Rahul’s stock rises, Modi’s on the wane
Having realised the underlying structural conditions that a rockier terrain presents ahead, the saffron party now seems to have decided not to go in for early elections Even the simultaneous elections will be restricted to the states where elections are due in April and the states like Chhattisgarh, Rajasthan and Madhya Pradesh
Having realised the underlying structural conditions that a rockier terrain presents ahead, the saffron party now seems to have decided not to go in for early elections. Even the simultaneous elections will be restricted to the states where elections are due in April and the states like Chhattisgarh, Rajasthan and Madhya Pradesh.
The BJP strategists seem to have realised that it cannot have a cake walk and a repeat performance of 2014 elections. In 2014 the BJP won about 75 per cent of seats from states like Maharashtra, Gujarat, Rajasthan, Uttar Pradesh, Madhya Pradesh, Jharkhand etc. It bagged 216 seats from these states. In Andhra Pradesh, it worked with TDP which was its key alliance partner till recently.
But with two of its main allies, TDP and Shiv Sena walking out, and as no new coalition partners show interest in joining the NDA, the party strategists feel that the party’s performance this time would hinge largely on its ability to address issues like disappointing economic performance and the potential vulnerabilities and the opposition’s ability to exploit them.
In 2014, the main reason for Modi’s victory was Modi’s charisma. He was the most popular, nay the only popular leader then, and the slogan “Aab ki baar Modi Sarkar” did wonders for the BJP. Though the BJP leaders say that Modi charisma will work in 2019 as well, in heart of hearts they know that they have an uphill task. BJP may come back to power but with a reduced majority.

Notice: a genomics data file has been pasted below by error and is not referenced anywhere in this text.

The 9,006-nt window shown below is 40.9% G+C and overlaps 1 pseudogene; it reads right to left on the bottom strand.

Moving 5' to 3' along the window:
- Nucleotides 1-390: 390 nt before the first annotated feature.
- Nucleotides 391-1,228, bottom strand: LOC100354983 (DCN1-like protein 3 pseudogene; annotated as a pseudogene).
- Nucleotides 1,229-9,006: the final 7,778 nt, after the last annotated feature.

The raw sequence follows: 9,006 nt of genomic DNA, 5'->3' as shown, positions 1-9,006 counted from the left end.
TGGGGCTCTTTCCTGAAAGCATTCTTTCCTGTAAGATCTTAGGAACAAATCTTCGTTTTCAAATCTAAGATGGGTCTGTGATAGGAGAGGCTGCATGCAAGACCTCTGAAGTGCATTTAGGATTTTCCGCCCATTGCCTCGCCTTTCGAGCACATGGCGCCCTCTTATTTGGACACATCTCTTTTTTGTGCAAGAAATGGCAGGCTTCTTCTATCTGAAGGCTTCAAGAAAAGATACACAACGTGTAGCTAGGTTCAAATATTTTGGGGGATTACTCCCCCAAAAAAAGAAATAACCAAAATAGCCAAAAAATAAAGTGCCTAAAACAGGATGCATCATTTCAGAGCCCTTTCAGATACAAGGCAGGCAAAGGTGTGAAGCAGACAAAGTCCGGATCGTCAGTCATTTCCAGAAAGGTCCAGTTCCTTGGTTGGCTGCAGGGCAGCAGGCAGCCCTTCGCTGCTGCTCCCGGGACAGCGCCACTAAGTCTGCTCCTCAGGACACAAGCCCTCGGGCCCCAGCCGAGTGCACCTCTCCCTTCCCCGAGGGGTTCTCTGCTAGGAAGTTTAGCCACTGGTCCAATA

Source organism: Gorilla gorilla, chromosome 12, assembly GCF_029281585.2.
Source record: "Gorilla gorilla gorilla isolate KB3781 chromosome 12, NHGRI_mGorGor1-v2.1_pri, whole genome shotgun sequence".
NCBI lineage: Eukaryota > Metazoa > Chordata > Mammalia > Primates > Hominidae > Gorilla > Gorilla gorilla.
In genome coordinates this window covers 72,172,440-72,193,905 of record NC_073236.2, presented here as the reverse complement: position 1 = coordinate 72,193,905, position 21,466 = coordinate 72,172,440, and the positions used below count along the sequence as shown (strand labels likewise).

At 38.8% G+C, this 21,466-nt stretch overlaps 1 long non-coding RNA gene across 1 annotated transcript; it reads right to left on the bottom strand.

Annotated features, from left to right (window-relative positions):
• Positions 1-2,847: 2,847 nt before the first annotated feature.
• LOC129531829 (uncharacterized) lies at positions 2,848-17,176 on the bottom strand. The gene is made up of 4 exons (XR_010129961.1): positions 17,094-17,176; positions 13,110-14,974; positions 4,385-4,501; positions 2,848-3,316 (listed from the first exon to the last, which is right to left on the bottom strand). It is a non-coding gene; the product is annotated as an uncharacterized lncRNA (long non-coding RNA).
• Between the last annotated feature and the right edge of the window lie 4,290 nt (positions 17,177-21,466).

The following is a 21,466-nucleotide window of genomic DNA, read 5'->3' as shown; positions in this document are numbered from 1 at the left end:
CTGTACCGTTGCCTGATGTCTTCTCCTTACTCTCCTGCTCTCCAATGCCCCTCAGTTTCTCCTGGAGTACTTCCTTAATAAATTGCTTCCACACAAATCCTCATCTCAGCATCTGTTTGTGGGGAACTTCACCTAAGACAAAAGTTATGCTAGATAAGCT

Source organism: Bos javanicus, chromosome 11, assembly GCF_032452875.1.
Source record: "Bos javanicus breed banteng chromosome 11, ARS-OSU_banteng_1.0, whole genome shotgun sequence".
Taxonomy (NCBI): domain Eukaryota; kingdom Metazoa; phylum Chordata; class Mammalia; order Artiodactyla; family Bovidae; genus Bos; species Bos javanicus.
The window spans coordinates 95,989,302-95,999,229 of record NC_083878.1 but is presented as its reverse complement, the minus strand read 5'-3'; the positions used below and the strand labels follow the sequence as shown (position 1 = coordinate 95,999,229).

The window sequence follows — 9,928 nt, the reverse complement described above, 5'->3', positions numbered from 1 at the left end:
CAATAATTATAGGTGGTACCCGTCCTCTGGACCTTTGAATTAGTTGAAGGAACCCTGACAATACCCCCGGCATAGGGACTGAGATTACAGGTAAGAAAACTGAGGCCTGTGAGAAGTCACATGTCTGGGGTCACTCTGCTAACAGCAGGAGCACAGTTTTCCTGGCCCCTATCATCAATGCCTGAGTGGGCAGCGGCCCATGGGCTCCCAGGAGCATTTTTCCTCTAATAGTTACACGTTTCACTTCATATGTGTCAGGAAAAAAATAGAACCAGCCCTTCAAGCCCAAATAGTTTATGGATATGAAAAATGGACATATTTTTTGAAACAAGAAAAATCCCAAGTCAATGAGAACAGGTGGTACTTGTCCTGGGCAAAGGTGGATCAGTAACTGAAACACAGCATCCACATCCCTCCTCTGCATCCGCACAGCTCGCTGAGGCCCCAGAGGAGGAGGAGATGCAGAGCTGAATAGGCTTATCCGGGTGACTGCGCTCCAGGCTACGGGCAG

Indian voters are known to harbour anti-incumbency sentiments. Even if they hold Modi in high esteem for being non- corrupt, the performance of the individual members of Parliament would play a major role in deciding the fortunes of BJP. While in Telangana, the BJP has so far failed to match the strategies of TRS, in Andhra Pradesh, the Special Status Category issue has virtually struck an unrecoverable blow to the party.
Added to that, the BJP seems to be indulging in inflicting self-goals. The statements of the Union Ministers that they are ready to help Y S Jaganmohan Reddy to become Chief Minister substantiate the charge of the TDP that YRSCP has compromised state’s interest for self-interest.
States such as Odisha, Tamil Nadu and West Bengal continue to serve as a sort of fire-wall which the BJP may find it difficult to penetrate. The regional parties in these states enjoy strong ties to linguistic, regional, and cultural identities which the BJP currently lacks. In Maharashtra, the split with the Shiv Sena could create a three-way race.
On the other hand, survey reports indicate that the rating of Rahul Gandhi has risen from 14 per cent in 2014 to about 20 per cent now, the popularity of Modi has registered a fall from 37 per cent in 2014 to about 35 per cent now. Though the rise in Rahul Gandhi’s rating does not mean that he will be able to ensure that Congress comes back to power, it rings in alarming bells for the BJP as it stands to lose a good number of seats across the country.